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It's Been Said Before

By Orin Hargraves

It's Been Said Before "examines why certain phrases become clichés and why they should be avoided -- or why they still have life left in them."

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Sounds Fascinating

By J. C. Wells

How do you pronounce biopic, synod, and Breughel? - and why? Do our cake and archaic sound the same? Where does the stress go in stalagmite? What's odd about the word epergne? As a finale, the author writes a letter to his 16-year-old self.

Academic Paper

Title: A follow-up study on Italian late talkers: Development of language, short-term memory, phonological awareness, impulsiveness, and attention
Author: Laura D'Odorico
Institution: Università degli Studi di Milano-Bicocca
Author: Alessandra Assanelli
Institution: Università degli Studi di Milano-Bicocca
Author: Fabia Franco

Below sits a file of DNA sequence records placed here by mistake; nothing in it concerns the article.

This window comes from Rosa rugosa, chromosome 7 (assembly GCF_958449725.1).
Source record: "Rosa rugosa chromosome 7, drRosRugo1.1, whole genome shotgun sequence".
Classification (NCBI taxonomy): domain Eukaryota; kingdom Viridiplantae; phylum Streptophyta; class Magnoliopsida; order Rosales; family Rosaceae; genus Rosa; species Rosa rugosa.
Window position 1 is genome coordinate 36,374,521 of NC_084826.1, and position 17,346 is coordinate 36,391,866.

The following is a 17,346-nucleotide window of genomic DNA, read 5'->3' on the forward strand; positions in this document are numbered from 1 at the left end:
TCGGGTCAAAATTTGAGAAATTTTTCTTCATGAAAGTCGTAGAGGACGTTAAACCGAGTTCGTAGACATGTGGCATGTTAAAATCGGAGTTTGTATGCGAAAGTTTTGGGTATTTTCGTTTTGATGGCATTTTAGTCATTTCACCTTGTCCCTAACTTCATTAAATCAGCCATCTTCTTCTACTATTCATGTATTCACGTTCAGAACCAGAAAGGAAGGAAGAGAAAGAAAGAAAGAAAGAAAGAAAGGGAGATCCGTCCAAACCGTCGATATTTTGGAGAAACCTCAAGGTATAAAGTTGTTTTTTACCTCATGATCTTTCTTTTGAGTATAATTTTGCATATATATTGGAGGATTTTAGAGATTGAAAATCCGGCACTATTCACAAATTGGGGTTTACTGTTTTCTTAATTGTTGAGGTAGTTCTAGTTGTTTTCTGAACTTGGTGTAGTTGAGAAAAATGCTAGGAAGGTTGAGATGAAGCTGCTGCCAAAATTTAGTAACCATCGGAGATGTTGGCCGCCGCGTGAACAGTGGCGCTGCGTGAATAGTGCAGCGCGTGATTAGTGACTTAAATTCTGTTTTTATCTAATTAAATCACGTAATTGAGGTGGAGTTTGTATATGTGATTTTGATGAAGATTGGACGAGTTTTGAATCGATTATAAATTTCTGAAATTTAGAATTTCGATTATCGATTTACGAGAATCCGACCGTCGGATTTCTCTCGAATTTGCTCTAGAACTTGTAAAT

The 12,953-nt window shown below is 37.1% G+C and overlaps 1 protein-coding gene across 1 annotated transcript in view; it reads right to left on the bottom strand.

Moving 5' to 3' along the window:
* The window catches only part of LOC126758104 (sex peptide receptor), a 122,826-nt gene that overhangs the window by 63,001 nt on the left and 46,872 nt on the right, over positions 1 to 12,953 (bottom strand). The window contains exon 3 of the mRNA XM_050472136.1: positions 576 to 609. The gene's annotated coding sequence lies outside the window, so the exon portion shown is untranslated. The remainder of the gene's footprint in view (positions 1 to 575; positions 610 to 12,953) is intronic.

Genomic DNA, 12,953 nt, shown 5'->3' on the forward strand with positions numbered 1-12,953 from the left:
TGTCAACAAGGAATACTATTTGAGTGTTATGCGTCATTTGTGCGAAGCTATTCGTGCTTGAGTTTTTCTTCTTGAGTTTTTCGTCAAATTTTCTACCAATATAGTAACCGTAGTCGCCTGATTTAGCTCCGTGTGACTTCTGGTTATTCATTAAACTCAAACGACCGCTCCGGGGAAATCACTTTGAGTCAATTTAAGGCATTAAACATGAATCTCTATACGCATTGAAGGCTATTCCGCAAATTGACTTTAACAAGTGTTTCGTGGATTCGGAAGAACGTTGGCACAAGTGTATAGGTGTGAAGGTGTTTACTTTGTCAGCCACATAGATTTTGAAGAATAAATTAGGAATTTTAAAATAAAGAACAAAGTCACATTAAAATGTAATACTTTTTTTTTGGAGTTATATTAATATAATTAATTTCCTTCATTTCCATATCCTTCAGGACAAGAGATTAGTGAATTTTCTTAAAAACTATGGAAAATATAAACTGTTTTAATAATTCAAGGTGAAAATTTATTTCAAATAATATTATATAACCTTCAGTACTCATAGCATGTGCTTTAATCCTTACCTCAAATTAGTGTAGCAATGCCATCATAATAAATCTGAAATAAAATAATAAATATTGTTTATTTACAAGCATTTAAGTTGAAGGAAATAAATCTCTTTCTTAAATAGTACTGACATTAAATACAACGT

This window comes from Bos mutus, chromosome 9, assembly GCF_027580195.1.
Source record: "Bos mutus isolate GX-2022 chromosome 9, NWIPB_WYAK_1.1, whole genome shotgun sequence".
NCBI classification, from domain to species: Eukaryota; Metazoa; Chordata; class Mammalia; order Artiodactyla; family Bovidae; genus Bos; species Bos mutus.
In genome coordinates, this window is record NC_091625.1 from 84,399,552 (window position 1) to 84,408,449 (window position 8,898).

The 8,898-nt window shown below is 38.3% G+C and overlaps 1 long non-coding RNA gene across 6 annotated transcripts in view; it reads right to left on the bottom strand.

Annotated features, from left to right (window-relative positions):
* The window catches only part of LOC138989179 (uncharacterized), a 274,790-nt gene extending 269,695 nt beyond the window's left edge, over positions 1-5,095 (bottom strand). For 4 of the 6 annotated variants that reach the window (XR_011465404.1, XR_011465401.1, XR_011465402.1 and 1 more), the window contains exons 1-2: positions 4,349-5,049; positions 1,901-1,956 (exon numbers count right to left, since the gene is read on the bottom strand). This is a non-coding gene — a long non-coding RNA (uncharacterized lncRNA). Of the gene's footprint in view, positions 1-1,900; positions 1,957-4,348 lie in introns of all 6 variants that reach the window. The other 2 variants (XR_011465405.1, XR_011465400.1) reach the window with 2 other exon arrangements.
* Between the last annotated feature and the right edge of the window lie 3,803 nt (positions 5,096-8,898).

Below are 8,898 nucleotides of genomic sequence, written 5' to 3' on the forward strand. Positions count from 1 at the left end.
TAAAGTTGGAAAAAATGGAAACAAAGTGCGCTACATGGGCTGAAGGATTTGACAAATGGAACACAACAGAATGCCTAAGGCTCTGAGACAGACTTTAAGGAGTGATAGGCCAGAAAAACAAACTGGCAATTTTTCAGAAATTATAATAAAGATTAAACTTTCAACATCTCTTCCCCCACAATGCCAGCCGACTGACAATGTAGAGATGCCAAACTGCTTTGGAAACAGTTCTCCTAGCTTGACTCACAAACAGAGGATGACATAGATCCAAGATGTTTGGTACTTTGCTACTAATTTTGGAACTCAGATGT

Institution: Middlesex University
Author: Valentina Jacob
Institution: Università degli Studi di Padova
Linguistic Field: Cognitive Science; General Linguistics; Neurolinguistics; Phonology; Psycholinguistics; Syntax
Subject Language: Italian
Abstract: This follow-up study compares cognitive and language aspects of a group of Italian children ages 4–6 years, who had shown delayed expressive language abilities at 24 months of age (late talkers), with those of a group of children with a history of normal expressive language development (average talkers). Children were given a battery of cognitive–neuropsychological tests to assess grammatical comprehension, vocabulary development, verbal short-term memory, phonological awareness, planning and visuomotor coordination, and attention and impulsiveness. No differences were found in the results between the two groups in the domains of attention, impulsiveness, and visuomotor planning, but in the domain of syntactic competence late talkers developed particular difficulties in the comprehension of passive negative sentences compared to average talkers. Late talkers also performed significantly worse on the nonword repetition task, which measures abilities closely connected with verbal short-term memory and phonological awareness.


This article appears IN Applied Psycholinguistics Vol. 28, Issue 1.

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